Wednesday, September 18, 2013


Front Elevation of 50 Symphony Road
Image Credit: Urbanica Design
Urbanica, Inc and Urbanica Design are acting as a development and design consultants on this interesting project at the Fenway neighborhood. We hope to replicate the highly successful  modern-contextual design formula of 691 residences here at this site.

The new building will consist of 20 residential units on five levels and a basement parking level. The proposed project is inspired by the bowfront townhouses in the Symphony Road area. The use of bow,
square or angular bay windows in the existing building stock defines the street edge. For 50 Symphony Road, the proposed double bowfront design sensitively captures the rhythm of the neighborhood.

The proposed material palette is influenced by the surrounding context. A stone base level, a brick middle level and a metal top level will provide clear definition to the building massing. The use of a decorative window lintel, horizontal textured brick coursings, a rusticated stone base and cornices creates interesting shadows and textures in the facade. The use of the metal panels on the penthouse level as well as the back facade will enable the building to have a “lighter” massing as well as enabling it to blend into the sky.

The building is primarily accessed at grade from Symphony Road for accessibility reasons. The vehicular access is located on the back facade (on Public Alley 810). There will be an elevator service with stops on all levels. The first floor residential is around 6 feet above grade, allowing for privacy from the street level view. This is also contextually consistent with the existing “parlor” levels of the surrounding townhouses.

On the west facade, there are outdoor balconies that are craved out from the brick facade. These spaces will
overlook the charming Symphony Road Community Gardens. The tower at the corner acts as an architectural “book-end” element, corresponding to the existing turret located at the other end of Symphony Road. By smartly using contextual cues and rhythms, the design of 50 Symphony Road aims to be a subtle contemporary interpretation of a classical bowfront building.

As part of the proposed project, the new 20-units residential building will include on-site parking for 11 vehicles in order to mitigate potential parking and traffic issues. The parking will be directly accessible from Public Alley 810. The project site will be redeveloped with improvements to the vehicular curb cut and pedestrian walkway to assure proper public safety and appropriate design.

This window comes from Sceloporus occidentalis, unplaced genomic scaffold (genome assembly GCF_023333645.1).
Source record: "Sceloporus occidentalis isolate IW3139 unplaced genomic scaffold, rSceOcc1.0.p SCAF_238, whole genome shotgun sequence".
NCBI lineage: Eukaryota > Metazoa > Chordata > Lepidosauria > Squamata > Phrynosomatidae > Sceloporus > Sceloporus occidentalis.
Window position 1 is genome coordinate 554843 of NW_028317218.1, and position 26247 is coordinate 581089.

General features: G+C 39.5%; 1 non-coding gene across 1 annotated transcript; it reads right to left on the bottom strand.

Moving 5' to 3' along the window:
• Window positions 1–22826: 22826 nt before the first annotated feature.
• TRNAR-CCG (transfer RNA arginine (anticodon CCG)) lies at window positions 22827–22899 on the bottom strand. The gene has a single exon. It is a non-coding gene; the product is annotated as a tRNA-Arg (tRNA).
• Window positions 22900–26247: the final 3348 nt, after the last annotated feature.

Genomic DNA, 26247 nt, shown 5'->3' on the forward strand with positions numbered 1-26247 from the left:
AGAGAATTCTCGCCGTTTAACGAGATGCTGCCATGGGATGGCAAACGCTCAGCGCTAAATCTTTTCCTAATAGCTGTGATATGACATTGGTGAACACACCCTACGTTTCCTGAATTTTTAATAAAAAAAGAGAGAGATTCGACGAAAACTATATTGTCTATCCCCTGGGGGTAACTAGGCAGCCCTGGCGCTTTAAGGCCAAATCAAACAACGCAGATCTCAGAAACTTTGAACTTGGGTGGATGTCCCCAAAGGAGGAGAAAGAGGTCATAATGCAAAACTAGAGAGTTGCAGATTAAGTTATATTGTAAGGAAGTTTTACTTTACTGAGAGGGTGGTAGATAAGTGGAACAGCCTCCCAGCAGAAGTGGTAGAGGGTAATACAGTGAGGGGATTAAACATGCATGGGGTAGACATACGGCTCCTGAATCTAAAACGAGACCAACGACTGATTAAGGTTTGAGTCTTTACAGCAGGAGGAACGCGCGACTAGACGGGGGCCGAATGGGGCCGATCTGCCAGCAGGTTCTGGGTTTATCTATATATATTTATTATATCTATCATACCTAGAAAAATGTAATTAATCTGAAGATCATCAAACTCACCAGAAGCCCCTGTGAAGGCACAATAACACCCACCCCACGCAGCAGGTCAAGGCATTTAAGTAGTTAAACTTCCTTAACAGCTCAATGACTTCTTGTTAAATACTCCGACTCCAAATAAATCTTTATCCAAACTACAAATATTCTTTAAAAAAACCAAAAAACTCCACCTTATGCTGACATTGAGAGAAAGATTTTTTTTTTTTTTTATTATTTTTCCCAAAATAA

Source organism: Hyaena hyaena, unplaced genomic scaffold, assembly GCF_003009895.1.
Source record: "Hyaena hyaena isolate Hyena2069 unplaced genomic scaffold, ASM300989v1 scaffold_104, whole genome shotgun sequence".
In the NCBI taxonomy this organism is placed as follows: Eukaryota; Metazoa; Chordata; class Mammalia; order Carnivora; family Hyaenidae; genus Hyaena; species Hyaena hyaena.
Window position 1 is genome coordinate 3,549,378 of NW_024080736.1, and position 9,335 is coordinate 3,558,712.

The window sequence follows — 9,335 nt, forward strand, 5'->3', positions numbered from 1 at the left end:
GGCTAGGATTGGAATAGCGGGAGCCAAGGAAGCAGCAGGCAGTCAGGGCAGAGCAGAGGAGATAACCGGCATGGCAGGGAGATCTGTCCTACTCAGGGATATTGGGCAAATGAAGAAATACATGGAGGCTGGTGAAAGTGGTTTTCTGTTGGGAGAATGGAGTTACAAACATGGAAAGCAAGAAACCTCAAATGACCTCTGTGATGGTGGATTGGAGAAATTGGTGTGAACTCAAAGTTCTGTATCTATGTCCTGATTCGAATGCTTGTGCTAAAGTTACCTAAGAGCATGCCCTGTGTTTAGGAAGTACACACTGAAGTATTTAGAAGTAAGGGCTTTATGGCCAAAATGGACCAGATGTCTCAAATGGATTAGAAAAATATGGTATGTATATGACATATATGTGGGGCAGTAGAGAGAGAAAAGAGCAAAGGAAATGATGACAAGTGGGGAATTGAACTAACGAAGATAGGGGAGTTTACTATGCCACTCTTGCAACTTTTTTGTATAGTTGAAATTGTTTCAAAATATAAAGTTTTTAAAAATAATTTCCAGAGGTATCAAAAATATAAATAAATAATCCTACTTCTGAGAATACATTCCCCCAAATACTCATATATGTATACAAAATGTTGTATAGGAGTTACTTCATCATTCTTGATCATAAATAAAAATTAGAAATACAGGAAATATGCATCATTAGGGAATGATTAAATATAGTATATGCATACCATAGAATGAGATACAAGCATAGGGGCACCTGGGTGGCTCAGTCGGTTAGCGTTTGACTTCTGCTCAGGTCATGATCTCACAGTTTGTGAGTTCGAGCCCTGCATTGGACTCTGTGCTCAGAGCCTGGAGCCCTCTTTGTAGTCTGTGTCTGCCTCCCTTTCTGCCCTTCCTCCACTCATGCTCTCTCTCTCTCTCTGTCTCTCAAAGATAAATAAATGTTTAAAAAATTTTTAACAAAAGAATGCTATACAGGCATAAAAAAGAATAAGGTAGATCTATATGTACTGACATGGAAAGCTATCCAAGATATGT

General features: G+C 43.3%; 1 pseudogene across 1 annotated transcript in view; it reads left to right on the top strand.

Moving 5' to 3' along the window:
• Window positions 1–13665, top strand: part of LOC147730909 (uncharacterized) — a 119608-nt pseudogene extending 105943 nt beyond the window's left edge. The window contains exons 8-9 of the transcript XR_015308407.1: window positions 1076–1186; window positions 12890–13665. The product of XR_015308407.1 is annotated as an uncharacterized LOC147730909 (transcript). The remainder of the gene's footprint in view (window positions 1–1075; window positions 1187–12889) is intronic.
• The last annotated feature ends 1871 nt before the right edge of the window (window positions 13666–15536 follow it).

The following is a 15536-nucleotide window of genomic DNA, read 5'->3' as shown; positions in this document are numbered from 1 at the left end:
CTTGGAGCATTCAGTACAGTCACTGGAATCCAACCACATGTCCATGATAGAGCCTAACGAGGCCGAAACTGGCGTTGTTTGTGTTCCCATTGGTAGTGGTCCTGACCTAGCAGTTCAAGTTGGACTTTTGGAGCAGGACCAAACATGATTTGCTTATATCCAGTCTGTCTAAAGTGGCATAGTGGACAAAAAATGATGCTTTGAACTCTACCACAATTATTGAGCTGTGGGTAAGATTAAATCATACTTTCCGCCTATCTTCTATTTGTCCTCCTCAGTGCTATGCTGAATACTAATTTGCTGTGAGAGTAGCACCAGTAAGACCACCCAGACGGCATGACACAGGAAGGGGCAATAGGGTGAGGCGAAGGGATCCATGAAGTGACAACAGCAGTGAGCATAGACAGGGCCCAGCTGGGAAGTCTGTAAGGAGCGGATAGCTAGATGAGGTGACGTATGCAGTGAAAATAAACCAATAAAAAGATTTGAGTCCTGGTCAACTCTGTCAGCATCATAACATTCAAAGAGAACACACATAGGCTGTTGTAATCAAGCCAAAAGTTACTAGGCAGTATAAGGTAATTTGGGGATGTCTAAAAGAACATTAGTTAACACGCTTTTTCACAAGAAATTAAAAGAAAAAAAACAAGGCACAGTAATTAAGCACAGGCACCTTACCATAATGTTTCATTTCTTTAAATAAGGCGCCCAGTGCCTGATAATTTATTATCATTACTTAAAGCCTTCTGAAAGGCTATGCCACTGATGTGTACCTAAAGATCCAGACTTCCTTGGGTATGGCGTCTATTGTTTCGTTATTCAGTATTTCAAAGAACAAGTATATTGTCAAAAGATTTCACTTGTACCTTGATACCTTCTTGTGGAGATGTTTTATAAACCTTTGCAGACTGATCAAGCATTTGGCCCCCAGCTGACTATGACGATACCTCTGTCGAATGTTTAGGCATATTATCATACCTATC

Additionally, the project’s close proximity to public transportation, including the Massachusetts Bay Transportation Authority (MBTA) stations of Symphony (Green Line), Hynes Convention Center (Green Line) and Massachusetts Avenue (Orange Line) as well as MBTA bus lines 1, CT1, 9, 39, 55, 57 and 170 will help to further alleviate any potential negative impact on parking and traffic as public transportation is clearly in abundance for the new residents.

The provisions of bicycle racks (1:1 ratio of bike storage space to residential unit) will promote the use of more sustainable form of transportation and the availability of multiple car-sharing locations within a 1/2 mile walking distance greatly reduces the dependency on automobile. The project site is also easily walkable to major Boston neighborhoods of Fenway, Copley, Back Bay and South End. Furthermore, the proposed project is close proximity to public amenities. We anticipate that the 11 proposed parking spaces provided will satisfy the needs of the residents.

For the full neighborhood presentation slides, please click [HERE]

For the BRA Article 80E Small Project Review PNF Document, please click [HERE]

Monday, September 16, 2013


Pardon for the lack of posts in the past few months! Been a very hectic year at the Urbanica office.

As they say, a picture paints a thousand words, so please check out this short movie on the year-long process for the construction of 226-232 Highland Street at Roxbury, Boston, MA. Please enjoy!

Friday, September 6, 2013


Councillor Tito Jackson speaking at the E+ Highland St Ribbon Cutting Event, flanked by Urbanica's principal Kamran Zahedi; Director of Boston's Department of Neighborhood Development, Sheila Dillon and E+ home buyer, Professor Janice Griffith
Photo Credit: Stephen Chung, Urbanica
On August 27, 2013, Urbanica had a short ribbon cutting event at Highland Park to celebrate the susbstantial completion of the 226-232 Highland Street Energy Positive townhouses. The invited guests include Boston city officials, local elected leaders, home buyers, neighbors, consultants and subcontractors.

Here are some photos from the day's festivities:

Thursday, September 5, 2013


Perspective View at Intersection of Highland Street x Dorr Street
Image Credit: MERGE Architects
Frontal Facade View on Dorr Street
Image Credit: MERGE Architects
The team from MERGE Architects has been working hard to come up with a more contextual facade that befits the traditional and historic fabric of the Highland Park neighborhood. We are proud to share some of the new progress images as the design of the project gets refined through the neighborhood approval process.

For the full neighborhood presentation slides, please click [HERE]